I’m glad Squander Two (Comment 58) has found some honest chiropractors. Unfortunately, they are not all like that. My other half saw a patient recently who had, for several months, been forking over a third of her monthly take-home pay to a chiropractor for weekly “adjustments” to help with lower back problems. (It wasn’t helping.) When the patient told the chiropractor she had a non-spine related problem he helpfully told her he could sort that out too. Assuming she could paid for the extra sessions, of course.

  61. Dr Aust said,

    October 30, 2009 at 6:00 pm

    PS Oops – sorry, same anecdote again, didn’t re-read my previous post. My bad.

    Much more of this story-telling and I will have to set up in business as an Alternative Practitioner.

  62. mikewhit said,

    November 2, 2009 at 1:29 pm

    “My bad.”

    Your bad what ?
    … bad back ?!
    ;-)

  63. Squander Two said,

    November 2, 2009 at 8:08 pm

    Just to be clear, I wasn’t complaining that GPs earn too much. I was just comparing. If you want to claim that chiropractice is expensive, “Compared to what?” seems like a reasonable question. I was unaware that there were two lots of figures for different types of GPs. However, using your lower figures, and taking into account that, as I said, GPs’ costs are only the start of the cost of a medical treatment, I still don’t think chiropractors are expensive.

    Not sure why you’re getting into the whole NHS-versus-private thing, but, since you are…

    > The private sector charges four times that, to see a doctor you may not know from Adam and who has no B/G info on you.

    Eh? Surely, whether I’m on the NHS or going private, I can opt to see a doctor who’s never heard of me. If I want to go private, I can get a private GP and see that same private GP every time, until they know me. If I move from the NHS to a private GP, I can have my records transferred. I can move from a private GP to an NHS GP, and thus end up seeing someone who doesn’t know me from Adam and doesn’t have any of my records unless they get hold of my records. Lots of doctors work both on the NHS and privately, so I even have the option of seeing exactly the same doctor via the two different payment mechanisms. That doctor will not magically forget all about me if I start seeing him privately. I don’t think your assertion that NHS GPs know their patients whilst private ones don’t holds much water.

    > Of course, the NHS does not charge you for anything, including phone calls and home visits (if needed)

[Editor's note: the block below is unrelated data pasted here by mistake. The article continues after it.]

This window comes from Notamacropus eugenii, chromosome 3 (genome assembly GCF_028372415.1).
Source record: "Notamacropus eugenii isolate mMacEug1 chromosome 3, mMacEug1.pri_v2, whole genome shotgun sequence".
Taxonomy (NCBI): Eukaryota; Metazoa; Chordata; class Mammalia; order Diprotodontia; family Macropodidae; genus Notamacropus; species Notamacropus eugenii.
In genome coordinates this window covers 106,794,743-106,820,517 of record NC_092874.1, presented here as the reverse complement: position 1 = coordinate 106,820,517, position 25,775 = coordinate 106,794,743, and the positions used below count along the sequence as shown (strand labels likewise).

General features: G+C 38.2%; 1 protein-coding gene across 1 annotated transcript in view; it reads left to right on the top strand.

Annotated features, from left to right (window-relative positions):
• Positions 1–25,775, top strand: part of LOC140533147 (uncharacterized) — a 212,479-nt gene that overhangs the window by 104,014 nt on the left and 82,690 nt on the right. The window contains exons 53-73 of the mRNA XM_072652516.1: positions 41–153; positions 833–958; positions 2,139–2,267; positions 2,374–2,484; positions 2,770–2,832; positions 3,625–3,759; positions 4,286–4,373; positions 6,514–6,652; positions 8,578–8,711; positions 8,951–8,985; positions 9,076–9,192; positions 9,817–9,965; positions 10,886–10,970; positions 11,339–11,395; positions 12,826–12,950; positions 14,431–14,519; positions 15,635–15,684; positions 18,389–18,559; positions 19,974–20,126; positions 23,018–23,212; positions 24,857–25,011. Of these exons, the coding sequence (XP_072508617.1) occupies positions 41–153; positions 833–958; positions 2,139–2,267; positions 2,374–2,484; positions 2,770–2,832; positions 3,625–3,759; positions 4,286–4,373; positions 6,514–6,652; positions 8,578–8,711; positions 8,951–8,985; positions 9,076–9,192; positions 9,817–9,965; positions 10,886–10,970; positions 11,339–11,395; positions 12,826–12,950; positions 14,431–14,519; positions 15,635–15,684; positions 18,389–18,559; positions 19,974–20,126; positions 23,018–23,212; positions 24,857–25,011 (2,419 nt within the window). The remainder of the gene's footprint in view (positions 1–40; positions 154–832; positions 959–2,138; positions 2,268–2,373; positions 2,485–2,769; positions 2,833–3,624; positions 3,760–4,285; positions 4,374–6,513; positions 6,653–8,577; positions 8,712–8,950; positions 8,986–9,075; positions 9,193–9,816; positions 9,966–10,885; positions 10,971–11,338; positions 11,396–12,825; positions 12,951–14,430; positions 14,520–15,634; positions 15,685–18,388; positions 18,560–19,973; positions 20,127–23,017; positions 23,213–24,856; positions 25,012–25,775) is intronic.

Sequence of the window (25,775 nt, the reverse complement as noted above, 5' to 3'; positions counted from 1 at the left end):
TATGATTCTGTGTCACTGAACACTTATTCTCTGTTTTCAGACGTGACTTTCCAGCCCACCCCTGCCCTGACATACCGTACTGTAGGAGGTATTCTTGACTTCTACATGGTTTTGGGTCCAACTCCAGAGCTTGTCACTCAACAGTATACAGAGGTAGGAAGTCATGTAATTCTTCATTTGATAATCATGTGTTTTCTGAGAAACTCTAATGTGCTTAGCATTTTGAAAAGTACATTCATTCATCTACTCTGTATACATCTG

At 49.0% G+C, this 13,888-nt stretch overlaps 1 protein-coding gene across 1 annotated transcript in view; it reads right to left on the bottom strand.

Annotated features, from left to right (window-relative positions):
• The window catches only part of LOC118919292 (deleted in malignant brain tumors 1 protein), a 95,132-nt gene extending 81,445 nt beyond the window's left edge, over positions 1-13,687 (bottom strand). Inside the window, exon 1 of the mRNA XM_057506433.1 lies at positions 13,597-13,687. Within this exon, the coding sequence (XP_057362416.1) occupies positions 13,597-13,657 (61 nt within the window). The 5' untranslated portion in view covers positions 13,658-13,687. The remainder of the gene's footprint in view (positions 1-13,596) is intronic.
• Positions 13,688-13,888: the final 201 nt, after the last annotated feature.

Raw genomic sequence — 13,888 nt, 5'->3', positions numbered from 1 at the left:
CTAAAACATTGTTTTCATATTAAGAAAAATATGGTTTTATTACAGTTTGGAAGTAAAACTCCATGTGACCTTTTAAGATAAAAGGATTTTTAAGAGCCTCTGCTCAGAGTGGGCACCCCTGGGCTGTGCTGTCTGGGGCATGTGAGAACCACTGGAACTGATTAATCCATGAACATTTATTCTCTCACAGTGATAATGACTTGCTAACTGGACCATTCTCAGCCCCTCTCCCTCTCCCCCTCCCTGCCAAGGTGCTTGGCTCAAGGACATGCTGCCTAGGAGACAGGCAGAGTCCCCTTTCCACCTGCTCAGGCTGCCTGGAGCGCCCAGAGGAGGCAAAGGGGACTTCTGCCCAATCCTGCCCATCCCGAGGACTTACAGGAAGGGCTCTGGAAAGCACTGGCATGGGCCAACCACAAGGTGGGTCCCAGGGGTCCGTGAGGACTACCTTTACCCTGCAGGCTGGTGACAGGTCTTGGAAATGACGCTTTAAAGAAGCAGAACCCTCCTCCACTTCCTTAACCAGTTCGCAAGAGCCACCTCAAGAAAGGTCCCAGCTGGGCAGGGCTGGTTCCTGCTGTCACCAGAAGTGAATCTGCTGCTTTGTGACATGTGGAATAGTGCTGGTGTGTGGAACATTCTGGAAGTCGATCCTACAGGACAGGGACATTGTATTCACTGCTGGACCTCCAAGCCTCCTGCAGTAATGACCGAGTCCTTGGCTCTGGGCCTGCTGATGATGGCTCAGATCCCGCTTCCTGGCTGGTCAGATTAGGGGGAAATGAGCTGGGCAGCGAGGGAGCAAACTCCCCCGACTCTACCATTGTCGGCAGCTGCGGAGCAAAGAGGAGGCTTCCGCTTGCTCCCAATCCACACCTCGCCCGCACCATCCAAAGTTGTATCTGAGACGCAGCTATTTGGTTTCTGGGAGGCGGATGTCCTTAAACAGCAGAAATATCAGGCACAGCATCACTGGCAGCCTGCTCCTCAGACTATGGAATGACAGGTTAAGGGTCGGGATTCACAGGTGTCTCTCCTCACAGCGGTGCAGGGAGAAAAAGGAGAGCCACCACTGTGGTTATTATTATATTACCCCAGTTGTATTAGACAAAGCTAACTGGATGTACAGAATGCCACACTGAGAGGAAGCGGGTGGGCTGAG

People in this thread are complaining that chiropractice is covered by some health insurance firms, so it makes as much sense to compare it to private as to the NHS. Who’s picking up the tab isn’t the issue.

    Secondly, the NHS charge a very large amount of money. The fact that I get charged the money before it reaches my payslip rather than after it reaches my bank account doesn’t mean it doesn’t exist.

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  65. fiolondon said,

    December 8, 2009 at 1:04 pm

    Hi

    I am a bit scared of some of the people on this forum – someone earlier asked what evidence there was that Thalidomide was harmful!!!! No-one bothered to mention so I slightly wonder whether it is worth me making the following points……

    Way up the top, Dr Vincent said
    “The chiropractic profession does not have access to the vast sums of money available to the medical profession and so finds it very difficult to undertake large population based studies.”

    Which seems to have been roundly dismissed by all! At the risk of being lambasted I thought it was an interesting point.

    Mainstream medical research is sponsored by pharmaceutical and surgical manufacturers, government and big name charities. Privately sponsored research actually pays people to participate and studies are replicated to get the right answer and cherry picked for publication. (My husband used to be a pharmaceutical rep – apologies for the use of an anecdote rather than a referenced RCT there folks.)

    Anyway, in contrast, I think that Chiropracters are self employed sole traders working on their own. They might each see a maximum of 70 patients a week if they were fully booked and never ate lunch. If one dedicated individual decided to go for it and get a sample of say, 3000 people – which does not sound like a lot – it would take an about a year’s worth of appointments. To do a full RCT the treatment would have to be offered free of charge. That adds up to an individual practicioner going for a year without pay (before anyone suggests spreading it out over a longer period it is still the same amount!). What individual is going to be able to afford to do that?

    I’d say Dr Vincent has a point.
    F

    . So to get enough data they would presumably have to sacrifice their personal income over quite a period.